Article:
But we must, despite the shame, continue the discussion of the female parts, for even where the sexual capacity of the woman was not in question, a genital examination was still carried out as a matter of course. Why? Because if the man that the unfortunate woman married was indeed impotent, then she'd still be a virgin, at least in theory. Therefore it was necessary to discern such a state, not an easy task by any token. Theories abounded. Some thought that after she were deflowered, the maiden's nose would change from a rounded, chubby shape to a more gaunt and pointy mien. Others looked for it in the manner in which she walked. But one system which most tended to agree on was, yes, a genital examination, in order to detect a hymen or the tight, narrow character which, to the minds of the alleged experts, signified that the woman had yet to experience penetration.

And as a direct result of this, also abounded methods by which a girl of dubious virtue might regain the signs of innocence. Indeed, as the surgeon Ambroise Paré commented at the time, such astringents such as the vapour of vinegar, herbal concoctions, and suchlike were perfect for "constricting the privy parts of women which do tend to be too open," with the intent that the "poor ninny" that was her husband "does believe he has had the cream when he has had but the dregs of the pot." As a response to these methods, of course, the examiners came up with methods of removing such astringents and tricks, prompting the women placed in such a quandary to develop or find new tricks, and so on. Even if her privy parts were found to be too distended, this was still not a cast-iron disproof of the impotence allegation. As one trial lawyer put it, a woman's husband might "have done more work with his ten fingers over the past year than thought possible."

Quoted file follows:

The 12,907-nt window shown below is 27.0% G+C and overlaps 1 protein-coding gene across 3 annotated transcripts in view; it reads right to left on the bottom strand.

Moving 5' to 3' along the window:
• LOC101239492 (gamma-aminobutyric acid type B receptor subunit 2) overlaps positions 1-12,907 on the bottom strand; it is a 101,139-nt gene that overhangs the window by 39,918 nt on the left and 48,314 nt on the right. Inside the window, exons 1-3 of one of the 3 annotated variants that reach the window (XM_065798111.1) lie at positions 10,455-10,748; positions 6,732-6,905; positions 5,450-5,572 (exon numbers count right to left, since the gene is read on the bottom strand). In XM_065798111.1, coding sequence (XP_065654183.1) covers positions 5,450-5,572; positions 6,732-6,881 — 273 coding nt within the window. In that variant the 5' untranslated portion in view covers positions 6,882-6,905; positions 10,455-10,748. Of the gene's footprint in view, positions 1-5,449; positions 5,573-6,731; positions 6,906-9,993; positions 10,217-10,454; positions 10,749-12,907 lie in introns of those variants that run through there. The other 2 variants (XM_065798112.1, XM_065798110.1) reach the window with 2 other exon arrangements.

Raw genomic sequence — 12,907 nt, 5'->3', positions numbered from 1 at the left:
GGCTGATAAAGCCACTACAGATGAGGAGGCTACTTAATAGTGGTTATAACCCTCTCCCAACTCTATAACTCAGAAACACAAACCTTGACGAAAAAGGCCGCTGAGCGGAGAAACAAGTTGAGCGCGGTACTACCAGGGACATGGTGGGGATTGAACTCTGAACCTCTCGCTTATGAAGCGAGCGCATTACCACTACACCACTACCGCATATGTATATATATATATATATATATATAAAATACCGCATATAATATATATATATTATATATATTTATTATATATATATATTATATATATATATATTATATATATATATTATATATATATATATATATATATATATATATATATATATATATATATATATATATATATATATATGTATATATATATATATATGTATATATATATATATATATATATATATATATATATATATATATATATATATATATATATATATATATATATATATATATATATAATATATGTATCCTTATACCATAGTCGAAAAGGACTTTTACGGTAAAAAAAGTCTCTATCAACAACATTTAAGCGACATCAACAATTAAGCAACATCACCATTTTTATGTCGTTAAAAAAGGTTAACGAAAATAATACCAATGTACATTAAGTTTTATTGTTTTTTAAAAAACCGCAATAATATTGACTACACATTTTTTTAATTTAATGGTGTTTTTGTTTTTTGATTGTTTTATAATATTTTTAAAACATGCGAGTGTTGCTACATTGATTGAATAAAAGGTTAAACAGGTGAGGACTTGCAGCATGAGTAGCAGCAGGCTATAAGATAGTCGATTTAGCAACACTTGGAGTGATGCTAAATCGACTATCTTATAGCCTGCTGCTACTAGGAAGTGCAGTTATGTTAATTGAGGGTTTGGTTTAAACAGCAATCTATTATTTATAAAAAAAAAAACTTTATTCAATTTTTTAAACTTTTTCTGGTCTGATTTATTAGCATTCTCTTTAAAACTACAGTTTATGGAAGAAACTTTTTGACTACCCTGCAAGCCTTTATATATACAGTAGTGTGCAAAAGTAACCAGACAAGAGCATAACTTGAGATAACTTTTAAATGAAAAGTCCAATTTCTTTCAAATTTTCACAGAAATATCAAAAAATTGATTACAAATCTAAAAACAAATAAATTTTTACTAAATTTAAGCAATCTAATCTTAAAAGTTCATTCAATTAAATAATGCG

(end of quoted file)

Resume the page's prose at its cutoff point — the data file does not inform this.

And so the case would rattle on, becoming mired in argument and refutation and generally going nowhere, since for every success or failure in a physical test, a clever lawyer could undoubtedly concoct some reason as to why the result should be ignored by the court, for instance, how "at the end of August, the mornings do tend to be chill," or the above-mentioned physical ungainliness of the examiners. Until sooner or later, one party or the other would demand a trial by congress proper. These were undoubtedly harrowing affairs. They would begin with yet more experts examining both partners from the crown of the head to the soles of the feet, to detect the presence of things that might somehow prejudice the outcome of the trial (such as the aforementioned astringents or pieces of foul sorcery) and to determine the state of the genitals beforehand, in order to aid them determine "whether intromission hath occured or no" as Vincent Tagereau described it. After this, it was to bed. Surrounded, of course, by watchful matrons to ensure that the congress was undertaken correctly.